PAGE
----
Primary alveolar hypoventilationOndine's curse; Ventilatory failure; Diminished hypoxic ventilator drive; Diminished hypercapnic ventilator drive
Primary alveolar hypoventilation is a rare disorder in which a person does not take enough breaths per minute. The lungs and airways are normal.
Normally, when the oxygen level in the blood is low or the carbon dioxide level is high, there is a signal from the brain to breathe more deeply or quickly. In people with primary alveolar hypoventilation, this change in breathing does not happen.
The cause of this condition is unknown. Some people have a specific genetic defect.
The disease mainly affects men 20 to 50 years old. It may also occur in children.
Symptoms are usually worse during sleep. Episodes of stopped breathing (apnea) often occur while sleeping. Often there is no shortness of breath during the day.
Breathing that stops from any cause is called apnea. Slowed breathing is called bradypnea. Labored or difficult breathing is known as dyspnea....Read Article Now Book Mark Article
- Bluish coloration of the skin caused by lack of oxygen
- Daytime drowsiness
- Morning headaches
- Swelling of the ankles
- Waking up from sleep unrested
- Waking up many times at night
People with this disease are very sensitive to even small doses of sedatives or narcotics. These drugs can make their breathing problem much worse.
Exams and Tests
The health care provider will perform a physical exam and ask about symptoms.
Tests will be done to rule out other causes. For example, muscular dystrophy can make the rib muscles weak, and chronic obstructive pulmonary disease (COPD) damages the lung tissue itself. A small stroke can affect the breathing center in the brain.
Tests that may be done include:
- Measuring levels of oxygen and carbon dioxide in the blood (arterial blood gases)
- Chest x-ray or CT scan
- Hematocrit and hemoglobin blood tests tests to check oxygen carrying ability of red blood cells
Hematocrit is a blood test that measures how much of a person's blood is made up of red blood cells. This measurement depends on the number of and s...Read Article Now Book Mark Article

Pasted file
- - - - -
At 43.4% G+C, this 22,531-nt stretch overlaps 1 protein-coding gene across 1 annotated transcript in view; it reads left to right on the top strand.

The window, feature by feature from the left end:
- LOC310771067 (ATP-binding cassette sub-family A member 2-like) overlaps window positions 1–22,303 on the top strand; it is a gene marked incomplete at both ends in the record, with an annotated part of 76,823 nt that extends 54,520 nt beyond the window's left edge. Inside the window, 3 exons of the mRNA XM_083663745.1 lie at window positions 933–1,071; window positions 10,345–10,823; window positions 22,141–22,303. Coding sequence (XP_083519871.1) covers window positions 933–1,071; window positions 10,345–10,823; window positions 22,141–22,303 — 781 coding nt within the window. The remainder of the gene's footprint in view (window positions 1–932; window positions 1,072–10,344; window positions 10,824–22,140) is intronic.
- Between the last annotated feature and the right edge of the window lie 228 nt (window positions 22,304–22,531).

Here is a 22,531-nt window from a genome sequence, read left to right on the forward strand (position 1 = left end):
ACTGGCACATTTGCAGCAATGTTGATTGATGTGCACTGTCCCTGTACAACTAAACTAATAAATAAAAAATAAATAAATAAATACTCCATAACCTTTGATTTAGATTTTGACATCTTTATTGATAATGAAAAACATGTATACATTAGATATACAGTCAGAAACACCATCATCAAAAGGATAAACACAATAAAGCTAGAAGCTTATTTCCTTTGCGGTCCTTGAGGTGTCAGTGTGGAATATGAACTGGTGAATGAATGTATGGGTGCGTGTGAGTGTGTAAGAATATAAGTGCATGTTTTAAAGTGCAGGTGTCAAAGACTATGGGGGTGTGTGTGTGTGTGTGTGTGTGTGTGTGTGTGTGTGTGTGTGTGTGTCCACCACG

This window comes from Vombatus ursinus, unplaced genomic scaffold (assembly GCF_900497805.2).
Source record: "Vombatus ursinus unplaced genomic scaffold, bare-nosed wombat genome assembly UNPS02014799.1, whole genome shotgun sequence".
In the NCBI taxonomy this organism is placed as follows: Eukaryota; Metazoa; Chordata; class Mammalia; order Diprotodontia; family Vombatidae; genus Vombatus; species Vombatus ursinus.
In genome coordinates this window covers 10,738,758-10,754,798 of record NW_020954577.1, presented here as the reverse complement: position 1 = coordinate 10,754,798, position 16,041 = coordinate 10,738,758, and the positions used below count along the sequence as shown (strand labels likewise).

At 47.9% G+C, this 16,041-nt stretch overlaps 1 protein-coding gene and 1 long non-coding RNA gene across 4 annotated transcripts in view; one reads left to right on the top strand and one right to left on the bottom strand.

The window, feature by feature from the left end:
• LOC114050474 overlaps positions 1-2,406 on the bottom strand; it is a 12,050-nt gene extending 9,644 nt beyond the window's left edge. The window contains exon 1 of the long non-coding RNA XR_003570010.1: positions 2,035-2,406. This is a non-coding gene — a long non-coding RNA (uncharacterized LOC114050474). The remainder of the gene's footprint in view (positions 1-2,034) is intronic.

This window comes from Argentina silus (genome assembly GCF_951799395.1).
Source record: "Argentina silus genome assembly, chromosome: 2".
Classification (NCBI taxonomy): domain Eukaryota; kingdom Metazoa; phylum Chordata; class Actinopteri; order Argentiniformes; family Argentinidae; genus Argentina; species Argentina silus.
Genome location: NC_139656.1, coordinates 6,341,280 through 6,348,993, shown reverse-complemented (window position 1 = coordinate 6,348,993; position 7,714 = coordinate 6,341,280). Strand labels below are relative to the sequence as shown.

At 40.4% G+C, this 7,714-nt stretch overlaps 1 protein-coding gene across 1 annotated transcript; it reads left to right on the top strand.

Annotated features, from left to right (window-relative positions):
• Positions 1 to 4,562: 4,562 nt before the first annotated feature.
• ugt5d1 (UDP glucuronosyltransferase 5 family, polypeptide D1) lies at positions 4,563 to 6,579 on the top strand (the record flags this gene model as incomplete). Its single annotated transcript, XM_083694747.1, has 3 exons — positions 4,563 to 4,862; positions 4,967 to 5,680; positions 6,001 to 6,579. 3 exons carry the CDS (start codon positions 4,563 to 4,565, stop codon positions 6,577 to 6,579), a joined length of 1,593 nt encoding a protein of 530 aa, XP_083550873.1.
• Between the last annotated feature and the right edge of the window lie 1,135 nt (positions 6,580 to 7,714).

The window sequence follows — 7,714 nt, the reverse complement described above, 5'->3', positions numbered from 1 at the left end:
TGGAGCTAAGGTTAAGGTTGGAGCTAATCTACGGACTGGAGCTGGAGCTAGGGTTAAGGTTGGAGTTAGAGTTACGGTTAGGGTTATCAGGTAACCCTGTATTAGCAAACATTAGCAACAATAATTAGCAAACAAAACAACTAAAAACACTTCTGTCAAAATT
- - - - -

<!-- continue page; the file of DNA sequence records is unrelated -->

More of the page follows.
- Lung function tests
- Overnight oxygen level measurements (oximetry)
- Blood gases
- Sleep study (polysomnography)
Medicines that stimulate the respiratory system may be used but do not always work. Mechanical devices that assist breathing, particularly at night, may be helpful in some people. Oxygen therapy may help in a few people, but may worsen night symptoms in others.
The words "respiratory" and "respiration" refer to the lungs and breathing.Read Article Now Book Mark Article
Response to treatment varies.
Low blood oxygen level can cause high blood pressure in the lung blood vessels. This can lead to cor pulmonale (right-sided heart failure).
Cor pulmonale is a condition that causes the right side of the heart to fail. Long-term high blood pressure in the arteries of the lung and right ve...Read Article Now Book Mark Article
When to Contact a Medical Professional
Call your provider if you have symptoms of this disorder. Seek medical care right away if bluish skin (cyanosis) occurs.
A bluish color to the skin or mucous membrane is usually due to a lack of oxygen in the blood. The medical term is cyanosis.Read Article Now Book Mark Article
There is no known prevention. You should avoid using sleep medicines or other drugs that can cause drowsiness.
Cielo C, Marcus CL. Central hypoventilation syndromes. Sleep Med Clin. 2014;9:105-118. PMID: 24678286 www.ncbi.nlm.nih.gov/pubmed/24678286.
Malhotra A, Powell F. Disorders of ventilatory control. In: Goldman L, Schafer AI, eds. Goldman-Cecil Medicine. 25th ed. Philadelphia, PA: Elsevier Saunders; 2016:chap 86.
Weinberger SE, Cockrill BA, Mandel J. Disorders of ventilatory control. In: Weinberger SE, Cockrill BA, Mandel J, eds. Principles of Pulmonary Medicine. 7th ed. Philadelphia, PA: Elsevier; 2019:chap 18.
Respiratory system - illustration
Air is breathed in through the nasal passageways, travels through the trachea and bronchi to the lungs.
Review Date: 7/28/2018
Reviewed By: Denis Hadjiliadis, MD, MHS, Paul F. Harron, Jr. Associate Professor of Medicine, Pulmonary, Allergy, and Critical Care, Perelman School of Medicine, University of Pennsylvania, Philadelphia, PA. Also reviewed by David Zieve, MD, MHA, Medical Director, Brenda Conaway, Editorial Director, and the A.D.A.M. Editorial team.